For fans of bestselling Inspector Montalbano novels and short stories now a long running cult Italian TV Series a trip to Sicily will allow you to visit many of recognizable locations which have been used as a backdrop over the years.

View of Syracuse from Aranella, Sicily, 2012
View of Syracuse from Aranella, Sicily, 2012

One of Sicily’s best natural features is the beautiful Mediterranean Sea which offers great swimming, seafood, and scenery.  Definitely try to spend some time walking along the water or relaxing in the water at one of the many beaches.

I have included several links which will give you further insight into this magical diverse universe situated on the largest island in the Mediterranean and hope you are inspired.  Buon Viaggio!

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Day Tripping – Rome to Frascati

OLYMPUS DIGITAL CAMERAView of Frascati from belevedere at Villa Aldobrandini, Frascati, Italy, 2012

Just south of Rome, in the Alban Hills, lies a string of hilltowns, villages, and vineyards called the Castelli Romani.  One of my favorites is Frascati the largest and best known for it’s wines and beautiful villas.   Amazingly many of these towns survived the heavy bombing of World War ll.  More than 50% of Frascati was destroyed in the war.

Located a short 12 miles (20km) southeast of Rome, Frascati is easily reached by train, car, or taxi.  I recommend taking the train from Roma Termini station.  Depending on the specific train It takes between 30 and 40 minutes. The regional trains cost about 2 euros one way and it is best to buy a round trip ticket at Termini as sometimes the ticket counter in Frascati is closed for lunch or coffee breaks and you don’t want to miss a train or get on a train without a ticket.

Home to many well preserved villas including Villa Aldobrandini, Villa Falconieri, Villa Parisi, Villa Grazioli, Villa Lancellotti, Villa Muti built by Popes, cardinals, and roman nobles, Frascati is easy on the eyes.  Not all the villas are open to the public but many allow access to the gardens.

We were fortunate to visit in the Fall and the weather was beautiful.  The day was as crisp as a bottle of the well known wine.   I will tell you that you do a lot of walking and stair climbing in this town.  I am not telling you this to discourage you but to ensure that you are mentally prepared.  The effort is worth the amazing views of Rome and surrounding area which you will have many opportunities to photograph.  The city center is easily walked and there are many good restaurants to choose from.

If you have unlimited energy I would recommend a walk up past Villa Aldobrandini along Via Cardinale Guglielmo Massaia to the church of San Francesco d’Assisi part of the Monastery of the Cappuccini.  It is a beautiful walk and the monastery and church at the summit are charming.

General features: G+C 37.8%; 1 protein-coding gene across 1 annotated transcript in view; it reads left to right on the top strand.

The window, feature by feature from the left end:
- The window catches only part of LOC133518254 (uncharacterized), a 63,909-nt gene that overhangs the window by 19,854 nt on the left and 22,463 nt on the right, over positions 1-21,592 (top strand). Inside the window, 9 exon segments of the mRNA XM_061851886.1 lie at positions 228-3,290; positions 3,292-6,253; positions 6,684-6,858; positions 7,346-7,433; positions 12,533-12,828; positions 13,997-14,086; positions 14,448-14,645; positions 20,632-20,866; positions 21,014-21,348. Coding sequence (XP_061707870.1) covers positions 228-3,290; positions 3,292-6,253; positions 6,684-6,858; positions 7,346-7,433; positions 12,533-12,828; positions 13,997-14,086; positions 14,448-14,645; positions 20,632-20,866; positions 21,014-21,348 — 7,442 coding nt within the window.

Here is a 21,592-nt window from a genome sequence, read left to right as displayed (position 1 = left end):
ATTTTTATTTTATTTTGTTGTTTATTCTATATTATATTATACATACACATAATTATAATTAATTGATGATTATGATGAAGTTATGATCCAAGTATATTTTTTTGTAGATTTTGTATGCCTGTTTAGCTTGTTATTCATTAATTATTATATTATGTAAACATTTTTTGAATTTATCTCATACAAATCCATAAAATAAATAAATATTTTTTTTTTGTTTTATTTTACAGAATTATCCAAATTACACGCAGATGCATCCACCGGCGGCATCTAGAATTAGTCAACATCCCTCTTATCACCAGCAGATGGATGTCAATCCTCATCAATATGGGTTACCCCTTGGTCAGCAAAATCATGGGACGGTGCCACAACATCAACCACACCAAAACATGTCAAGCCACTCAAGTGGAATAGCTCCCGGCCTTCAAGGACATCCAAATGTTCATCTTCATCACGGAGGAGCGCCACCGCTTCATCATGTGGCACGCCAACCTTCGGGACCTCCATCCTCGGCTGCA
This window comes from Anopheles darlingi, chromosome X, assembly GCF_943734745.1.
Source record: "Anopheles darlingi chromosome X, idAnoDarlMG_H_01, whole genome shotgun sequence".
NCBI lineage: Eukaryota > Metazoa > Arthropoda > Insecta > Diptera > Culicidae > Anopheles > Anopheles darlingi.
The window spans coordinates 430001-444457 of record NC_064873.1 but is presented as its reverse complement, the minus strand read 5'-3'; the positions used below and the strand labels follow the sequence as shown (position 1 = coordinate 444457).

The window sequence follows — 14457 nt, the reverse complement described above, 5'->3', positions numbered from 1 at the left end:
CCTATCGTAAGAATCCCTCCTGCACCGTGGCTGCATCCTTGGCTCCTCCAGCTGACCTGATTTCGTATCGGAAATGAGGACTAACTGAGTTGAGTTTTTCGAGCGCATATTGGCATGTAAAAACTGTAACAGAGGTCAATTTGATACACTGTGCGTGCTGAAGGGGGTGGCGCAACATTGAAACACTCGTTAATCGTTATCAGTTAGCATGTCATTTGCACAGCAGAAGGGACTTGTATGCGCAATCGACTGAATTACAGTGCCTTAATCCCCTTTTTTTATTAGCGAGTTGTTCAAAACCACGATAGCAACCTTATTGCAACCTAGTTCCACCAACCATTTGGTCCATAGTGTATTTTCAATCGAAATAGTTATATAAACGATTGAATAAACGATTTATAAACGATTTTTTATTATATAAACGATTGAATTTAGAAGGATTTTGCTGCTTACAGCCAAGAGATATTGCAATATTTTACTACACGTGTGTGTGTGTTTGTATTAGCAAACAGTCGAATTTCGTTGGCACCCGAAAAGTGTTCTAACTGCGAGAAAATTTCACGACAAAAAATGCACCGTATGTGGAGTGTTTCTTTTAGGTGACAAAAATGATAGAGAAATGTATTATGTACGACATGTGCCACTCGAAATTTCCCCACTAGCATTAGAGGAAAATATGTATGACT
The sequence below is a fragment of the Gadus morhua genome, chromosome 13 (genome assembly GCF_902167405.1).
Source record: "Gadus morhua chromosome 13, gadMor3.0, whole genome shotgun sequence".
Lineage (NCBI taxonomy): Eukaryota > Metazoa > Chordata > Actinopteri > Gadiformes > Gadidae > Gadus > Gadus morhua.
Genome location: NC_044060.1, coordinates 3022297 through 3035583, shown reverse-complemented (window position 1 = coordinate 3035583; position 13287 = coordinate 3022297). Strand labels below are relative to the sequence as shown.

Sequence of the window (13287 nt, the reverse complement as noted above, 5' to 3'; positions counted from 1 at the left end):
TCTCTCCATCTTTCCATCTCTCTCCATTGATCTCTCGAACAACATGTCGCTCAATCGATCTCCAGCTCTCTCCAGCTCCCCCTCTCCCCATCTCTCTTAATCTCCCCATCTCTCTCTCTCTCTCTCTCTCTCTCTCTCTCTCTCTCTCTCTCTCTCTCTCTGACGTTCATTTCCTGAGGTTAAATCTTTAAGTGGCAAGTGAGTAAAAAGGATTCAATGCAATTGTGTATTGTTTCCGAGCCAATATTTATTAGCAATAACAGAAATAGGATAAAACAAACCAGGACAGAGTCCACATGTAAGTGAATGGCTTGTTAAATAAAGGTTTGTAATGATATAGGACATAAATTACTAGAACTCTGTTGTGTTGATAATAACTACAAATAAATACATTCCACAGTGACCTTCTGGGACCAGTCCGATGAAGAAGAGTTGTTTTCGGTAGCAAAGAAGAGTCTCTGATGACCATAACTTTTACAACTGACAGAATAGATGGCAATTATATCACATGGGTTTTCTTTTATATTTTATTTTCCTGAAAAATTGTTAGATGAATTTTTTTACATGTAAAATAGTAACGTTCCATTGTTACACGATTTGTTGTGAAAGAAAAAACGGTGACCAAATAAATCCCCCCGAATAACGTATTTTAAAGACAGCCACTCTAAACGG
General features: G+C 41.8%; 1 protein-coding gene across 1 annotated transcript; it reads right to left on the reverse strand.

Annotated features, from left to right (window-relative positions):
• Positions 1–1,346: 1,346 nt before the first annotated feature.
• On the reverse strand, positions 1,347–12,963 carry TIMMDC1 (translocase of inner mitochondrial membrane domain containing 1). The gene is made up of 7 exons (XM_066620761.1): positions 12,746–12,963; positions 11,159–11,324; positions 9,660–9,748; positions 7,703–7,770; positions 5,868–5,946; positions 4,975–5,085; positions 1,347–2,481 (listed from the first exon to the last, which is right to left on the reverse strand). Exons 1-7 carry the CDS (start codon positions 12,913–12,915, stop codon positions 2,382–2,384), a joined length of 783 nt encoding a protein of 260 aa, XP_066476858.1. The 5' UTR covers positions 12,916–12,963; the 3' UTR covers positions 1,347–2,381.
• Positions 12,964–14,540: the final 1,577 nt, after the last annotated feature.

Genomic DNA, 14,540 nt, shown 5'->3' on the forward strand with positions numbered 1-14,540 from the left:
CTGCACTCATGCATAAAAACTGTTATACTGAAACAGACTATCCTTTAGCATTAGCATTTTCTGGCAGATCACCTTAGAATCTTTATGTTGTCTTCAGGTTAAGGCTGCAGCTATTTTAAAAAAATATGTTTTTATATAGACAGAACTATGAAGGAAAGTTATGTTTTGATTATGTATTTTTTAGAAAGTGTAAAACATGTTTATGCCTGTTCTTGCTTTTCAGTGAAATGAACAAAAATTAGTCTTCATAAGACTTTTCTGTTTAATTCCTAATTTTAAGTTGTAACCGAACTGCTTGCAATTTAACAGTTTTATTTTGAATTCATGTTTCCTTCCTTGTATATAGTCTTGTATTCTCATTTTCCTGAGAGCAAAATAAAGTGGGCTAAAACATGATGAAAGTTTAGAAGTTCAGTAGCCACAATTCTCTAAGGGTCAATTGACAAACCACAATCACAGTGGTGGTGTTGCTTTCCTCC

Convent of Saint Francesco, Frascati, Italy, 2012Entrance to the small church of San Francesco d’Assisi (1575), Frascati, Italy, 2012

After exerting yourself enjoy lunch and of course some Frascati wine at one of the many cantinas, osterias, and trattorias in the town.  Make sure you bring your camera and your appetite.  Buon Viaggio!!

Tree Covered Trail, Frascati, Italy, 2012Tree lined walk, Frascati, Italy, 2012  

Other Recommended Day Trips

Fall in Rome – Chestnuts “Castagne”

Piazza Navona, Chestnuts, Rome, 2012Piazza Navona, Roasted Chestnuts, Rome, Fall 2012

Fall is one of my favorite times in Rome.  Cooler weather, less crowded, amazing colors, and seasonal specialties including Ricotta Romana, newly pressed olive oil, and chestnuts!!

Strolling through the city on a cold day with a thick scarf around my neck and a warm paper cup full of roasted chestnuts certainly made me feel Roman.

One note fall is the time to eat chestnuts not spring or summer.  They seem to roast chestnuts 12 months of the year at the more popular tourist destinations in Rome.  Do yourself a favor and save the 2 to 5 euros in spring and summer as the chestnuts will not be enjoyable.

Dome of St. Peter's, Rome, 2012Dome of St. Peter’s from Ponte Sisto, Rome, 2012

Chestnuts in season are used to make some incredible seasonal foods including gelato, castagnaccio – a dense flat cake, and candied chestnuts.   Additionally throughout the region there are many chestnut festivals which offer a great excuse to take the train to the surrounding countryside.

Off The Beaten Path – Rome, Cinecittá – “The City of Cinema”

Cinecitta', Set of HBO Series Rome, 2013Set of HBO Series Rome, Cinecittá, Rome, 2013

A short Metro ride (Linea A) from the center of Rome brings you to the legendary Cinecittá Studios, literally “The City of Cinema”.   Founded in 1927 and inaugurated by Benito Mussolini the studios are the birthplace of thousands of films including more than 50 Academy Award winners such as Roman Holiday (1953), Ben-Hur (1959),  La Dolce Vita (1960) ,Cleopatra (1963), Gladiator (2000), Gangs of New York (2002), and well known series such as HBO’s Rome (2005-2007).   The entire complex comprises an area south of Rome larger than Vatican City.